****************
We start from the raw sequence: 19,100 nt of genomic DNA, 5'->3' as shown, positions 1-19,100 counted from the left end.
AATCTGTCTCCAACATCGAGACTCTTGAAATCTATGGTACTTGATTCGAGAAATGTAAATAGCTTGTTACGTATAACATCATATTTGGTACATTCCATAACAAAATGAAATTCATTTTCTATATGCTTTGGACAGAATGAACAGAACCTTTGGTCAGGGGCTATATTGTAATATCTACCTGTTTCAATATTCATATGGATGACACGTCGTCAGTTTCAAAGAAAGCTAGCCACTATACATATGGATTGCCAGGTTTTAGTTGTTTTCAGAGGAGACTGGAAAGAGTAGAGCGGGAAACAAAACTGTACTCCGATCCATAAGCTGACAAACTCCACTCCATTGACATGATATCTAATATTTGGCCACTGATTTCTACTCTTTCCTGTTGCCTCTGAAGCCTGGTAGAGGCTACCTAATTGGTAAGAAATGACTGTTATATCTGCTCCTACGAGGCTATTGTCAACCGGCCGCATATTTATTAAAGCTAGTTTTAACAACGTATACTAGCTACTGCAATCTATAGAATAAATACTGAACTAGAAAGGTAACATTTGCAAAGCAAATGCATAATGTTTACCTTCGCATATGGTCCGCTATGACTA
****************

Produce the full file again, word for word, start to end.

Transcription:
We start from the raw sequence: 19,100 nt of genomic DNA, 5'->3' as shown, positions 1-19,100 counted from the left end.
AATCTGTCTCCAACATCGAGACTCTTGAAATCTATGGTACTTGATTCGAGAAATGTAAATAGCTTGTTACGTATAACATCATATTTGGTACATTCCATAACAAAATGAAATTCATTTTCTATATGCTTTGGACAGAATGAACAGAACCTTTGGTCAGGGGCTATATTGTAATATCTACCTGTTTCAATATTCATATGGATGACACGTCGTCAGTTTCAAAGAAAGCTAGCCACTATACATATGGATTGCCAGGTTTTAGTTGTTTTCAGAGGAGACTGGAAAGAGTAGAGCGGGAAACAAAACTGTACTCCGATCCATAAGCTGACAAACTCCACTCCATTGACATGATATCTAATATTTGGCCACTGATTTCTACTCTTTCCTGTTGCCTCTGAAGCCTGGTAGAGGCTACCTAATTGGTAAGAAATGACTGTTATATCTGCTCCTACGAGGCTATTGTCAACCGGCCGCATATTTATTAAAGCTAGTTTTAACAACGTATACTAGCTACTGCAATCTATAGAATAAATACTGAACTAGAAAGGTAACATTTGCAAAGCAAATGCATAATGTTTACCTTCGCATATGGTCCGCTATGACTA